The statue at Third and Market streets, Wilmington, [Map this] is a monument to George Davis (March 1, 1820-Feb. 23, 1896), a Confederate States of America political figure and the last Confederate Attorney General, serving from 1864 to 1865. Born near Wilmington, Davis attended the University of North Carolina at Chapel Hill, where he was valedictorian of the class of 1838. He subsequently studied law and was admitted to the bar in 1840. In 1848 he became general counsel of the Wilmington & Weldon Railroad. He held this position the rest of his life.
Davis was a delegate from North Carolina to the unsuccessful Washington Peace Conference of Feb. 4 to Feb. 27, 1861. He also was a delegate to the Provisional Confederate Congress in 1861-1862, and was then elected to the Senate, where he served from 1862 to 1864. In December 1863, President Jefferson Davis appointed him attorney general. He served in this position from Jan. 2, 1864 until April 24, 1865, in the last days of the Confederacy.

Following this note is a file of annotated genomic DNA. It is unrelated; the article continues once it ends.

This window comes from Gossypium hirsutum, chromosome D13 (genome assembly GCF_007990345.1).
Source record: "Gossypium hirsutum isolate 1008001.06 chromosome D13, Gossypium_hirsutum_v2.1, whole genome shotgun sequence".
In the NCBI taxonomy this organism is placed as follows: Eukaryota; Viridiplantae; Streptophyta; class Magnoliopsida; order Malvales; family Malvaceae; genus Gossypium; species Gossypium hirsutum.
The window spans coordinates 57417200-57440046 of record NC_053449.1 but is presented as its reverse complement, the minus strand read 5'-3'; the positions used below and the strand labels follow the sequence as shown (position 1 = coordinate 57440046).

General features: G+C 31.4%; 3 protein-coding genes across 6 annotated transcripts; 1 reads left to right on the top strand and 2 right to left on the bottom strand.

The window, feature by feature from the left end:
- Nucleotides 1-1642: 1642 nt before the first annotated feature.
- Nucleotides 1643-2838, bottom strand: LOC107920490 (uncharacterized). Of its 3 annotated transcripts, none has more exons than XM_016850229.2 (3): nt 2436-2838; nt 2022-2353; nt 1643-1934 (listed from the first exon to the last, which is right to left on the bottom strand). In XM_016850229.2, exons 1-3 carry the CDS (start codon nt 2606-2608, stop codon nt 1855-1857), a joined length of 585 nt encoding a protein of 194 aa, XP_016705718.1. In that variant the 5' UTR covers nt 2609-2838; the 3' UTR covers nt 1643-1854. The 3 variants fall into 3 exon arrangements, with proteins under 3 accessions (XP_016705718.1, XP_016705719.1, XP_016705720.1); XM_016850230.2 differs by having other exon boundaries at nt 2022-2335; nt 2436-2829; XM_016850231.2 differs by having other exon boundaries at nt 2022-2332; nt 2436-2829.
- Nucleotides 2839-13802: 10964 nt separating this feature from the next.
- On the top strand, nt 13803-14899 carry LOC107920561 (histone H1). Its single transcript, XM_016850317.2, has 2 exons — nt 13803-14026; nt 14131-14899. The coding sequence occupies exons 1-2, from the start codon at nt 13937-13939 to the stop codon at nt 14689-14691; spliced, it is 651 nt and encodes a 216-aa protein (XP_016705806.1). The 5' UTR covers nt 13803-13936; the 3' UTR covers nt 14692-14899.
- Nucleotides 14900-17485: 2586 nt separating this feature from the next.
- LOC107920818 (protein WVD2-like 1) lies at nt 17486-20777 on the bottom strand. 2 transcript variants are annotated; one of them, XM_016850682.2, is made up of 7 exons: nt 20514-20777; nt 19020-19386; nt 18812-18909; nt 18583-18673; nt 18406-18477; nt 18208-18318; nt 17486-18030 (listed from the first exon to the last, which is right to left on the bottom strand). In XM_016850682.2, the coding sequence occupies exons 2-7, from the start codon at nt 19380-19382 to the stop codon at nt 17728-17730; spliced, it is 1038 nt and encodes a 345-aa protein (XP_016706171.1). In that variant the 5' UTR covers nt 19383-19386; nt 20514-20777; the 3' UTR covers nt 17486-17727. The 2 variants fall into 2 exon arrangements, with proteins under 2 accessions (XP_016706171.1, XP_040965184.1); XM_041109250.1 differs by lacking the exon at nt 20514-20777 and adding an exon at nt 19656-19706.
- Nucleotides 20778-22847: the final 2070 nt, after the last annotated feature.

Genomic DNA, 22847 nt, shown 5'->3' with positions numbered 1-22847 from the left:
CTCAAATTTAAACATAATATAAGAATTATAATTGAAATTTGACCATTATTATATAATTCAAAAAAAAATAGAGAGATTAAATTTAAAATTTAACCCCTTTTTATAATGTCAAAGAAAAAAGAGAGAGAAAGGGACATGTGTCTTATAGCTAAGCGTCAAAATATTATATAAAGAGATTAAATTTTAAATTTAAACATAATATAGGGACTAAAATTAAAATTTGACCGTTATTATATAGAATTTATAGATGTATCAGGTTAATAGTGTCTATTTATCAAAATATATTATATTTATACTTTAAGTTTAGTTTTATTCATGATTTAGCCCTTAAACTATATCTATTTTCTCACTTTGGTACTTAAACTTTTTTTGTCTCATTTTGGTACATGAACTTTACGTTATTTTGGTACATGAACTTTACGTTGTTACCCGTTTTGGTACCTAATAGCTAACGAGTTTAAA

Davis was captured by U.S. forces at Key West, Fla., on Oct. 18, 1865, and was imprisoned at Fort Hamilton in Brooklyn, N.Y. He spent several months at Fort Hamilton before being pardoned in 1866. He then returned to law practice in Wilmington, holding no further major political offices until his death.
Port City lore from the 1950s and ’60s claimed that the outstretched hand of the Davis statue was pointing the way to the ABC (state-run liquor store) which stood at the corner of Third and Market at the time.
Date posted: December 23, 2008